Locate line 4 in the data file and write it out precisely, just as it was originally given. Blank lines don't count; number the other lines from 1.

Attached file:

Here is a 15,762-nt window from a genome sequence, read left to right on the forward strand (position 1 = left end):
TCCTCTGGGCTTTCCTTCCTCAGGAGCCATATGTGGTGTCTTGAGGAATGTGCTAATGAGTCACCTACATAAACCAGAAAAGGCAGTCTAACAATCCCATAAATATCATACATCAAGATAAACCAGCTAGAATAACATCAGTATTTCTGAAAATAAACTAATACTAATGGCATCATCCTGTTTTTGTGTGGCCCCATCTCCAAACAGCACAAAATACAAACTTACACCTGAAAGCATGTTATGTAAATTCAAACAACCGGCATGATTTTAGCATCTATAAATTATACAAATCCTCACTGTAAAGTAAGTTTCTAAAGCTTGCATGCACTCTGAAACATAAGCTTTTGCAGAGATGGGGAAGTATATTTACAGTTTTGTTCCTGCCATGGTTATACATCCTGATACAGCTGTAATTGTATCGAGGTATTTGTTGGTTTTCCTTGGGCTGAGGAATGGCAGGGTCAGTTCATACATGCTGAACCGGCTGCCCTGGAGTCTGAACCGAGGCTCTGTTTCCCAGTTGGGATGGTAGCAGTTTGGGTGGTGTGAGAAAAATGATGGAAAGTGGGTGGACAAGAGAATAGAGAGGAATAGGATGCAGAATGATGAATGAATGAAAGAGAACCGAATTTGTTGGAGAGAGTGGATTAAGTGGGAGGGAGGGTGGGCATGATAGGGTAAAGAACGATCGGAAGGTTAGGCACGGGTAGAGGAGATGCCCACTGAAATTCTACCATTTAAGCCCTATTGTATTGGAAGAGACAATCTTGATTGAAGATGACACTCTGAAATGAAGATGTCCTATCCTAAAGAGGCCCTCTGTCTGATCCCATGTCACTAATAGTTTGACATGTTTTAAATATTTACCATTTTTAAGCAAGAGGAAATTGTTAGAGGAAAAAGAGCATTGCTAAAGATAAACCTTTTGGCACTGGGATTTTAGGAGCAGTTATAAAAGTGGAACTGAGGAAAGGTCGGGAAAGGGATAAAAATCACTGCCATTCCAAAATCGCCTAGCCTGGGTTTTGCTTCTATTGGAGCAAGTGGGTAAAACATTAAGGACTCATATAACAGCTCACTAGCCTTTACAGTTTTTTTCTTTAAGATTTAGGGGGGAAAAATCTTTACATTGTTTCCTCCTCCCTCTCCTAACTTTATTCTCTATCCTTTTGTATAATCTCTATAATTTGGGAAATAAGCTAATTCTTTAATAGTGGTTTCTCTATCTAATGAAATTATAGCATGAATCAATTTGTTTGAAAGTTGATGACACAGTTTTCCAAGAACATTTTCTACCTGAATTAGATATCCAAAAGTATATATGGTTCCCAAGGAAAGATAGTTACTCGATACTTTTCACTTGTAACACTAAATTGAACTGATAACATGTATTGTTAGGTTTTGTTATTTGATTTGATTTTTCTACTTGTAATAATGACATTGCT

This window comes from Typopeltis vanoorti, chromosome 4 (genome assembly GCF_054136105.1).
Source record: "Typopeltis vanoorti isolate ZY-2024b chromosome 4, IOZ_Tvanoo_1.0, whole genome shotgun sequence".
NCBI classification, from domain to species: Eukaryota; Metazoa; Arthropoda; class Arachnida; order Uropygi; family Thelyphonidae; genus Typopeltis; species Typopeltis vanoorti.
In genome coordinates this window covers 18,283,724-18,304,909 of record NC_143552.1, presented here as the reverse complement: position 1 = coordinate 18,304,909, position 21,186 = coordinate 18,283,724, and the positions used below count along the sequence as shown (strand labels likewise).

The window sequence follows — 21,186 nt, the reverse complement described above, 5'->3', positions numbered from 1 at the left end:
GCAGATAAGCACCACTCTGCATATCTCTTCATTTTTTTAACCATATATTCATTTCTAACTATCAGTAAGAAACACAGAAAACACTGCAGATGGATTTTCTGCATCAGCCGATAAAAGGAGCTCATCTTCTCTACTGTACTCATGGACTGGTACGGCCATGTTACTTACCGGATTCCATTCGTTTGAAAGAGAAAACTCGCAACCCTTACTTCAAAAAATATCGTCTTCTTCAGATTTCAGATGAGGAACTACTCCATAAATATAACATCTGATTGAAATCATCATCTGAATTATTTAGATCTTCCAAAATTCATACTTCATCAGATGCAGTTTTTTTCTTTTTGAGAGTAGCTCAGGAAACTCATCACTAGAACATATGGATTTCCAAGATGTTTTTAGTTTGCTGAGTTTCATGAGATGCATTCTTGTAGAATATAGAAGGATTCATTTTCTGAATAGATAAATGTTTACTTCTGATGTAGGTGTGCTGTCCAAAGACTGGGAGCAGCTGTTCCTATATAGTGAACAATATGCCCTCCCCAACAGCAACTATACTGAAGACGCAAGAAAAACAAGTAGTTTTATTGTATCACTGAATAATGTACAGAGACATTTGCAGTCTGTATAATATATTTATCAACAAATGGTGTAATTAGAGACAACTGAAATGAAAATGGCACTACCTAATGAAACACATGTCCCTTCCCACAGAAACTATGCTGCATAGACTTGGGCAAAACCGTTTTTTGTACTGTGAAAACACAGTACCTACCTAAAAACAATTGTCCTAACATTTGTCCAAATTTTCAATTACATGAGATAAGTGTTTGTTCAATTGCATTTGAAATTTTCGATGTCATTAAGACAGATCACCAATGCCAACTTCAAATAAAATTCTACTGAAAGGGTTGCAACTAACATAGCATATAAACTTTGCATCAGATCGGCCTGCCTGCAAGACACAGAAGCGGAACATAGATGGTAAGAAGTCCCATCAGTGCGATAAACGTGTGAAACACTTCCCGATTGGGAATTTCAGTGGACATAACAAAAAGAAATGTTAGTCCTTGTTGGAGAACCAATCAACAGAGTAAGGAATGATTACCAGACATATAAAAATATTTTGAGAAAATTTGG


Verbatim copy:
Source record: "Typopeltis vanoorti isolate ZY-2024b chromosome 4, IOZ_Tvanoo_1.0, whole genome shotgun sequence".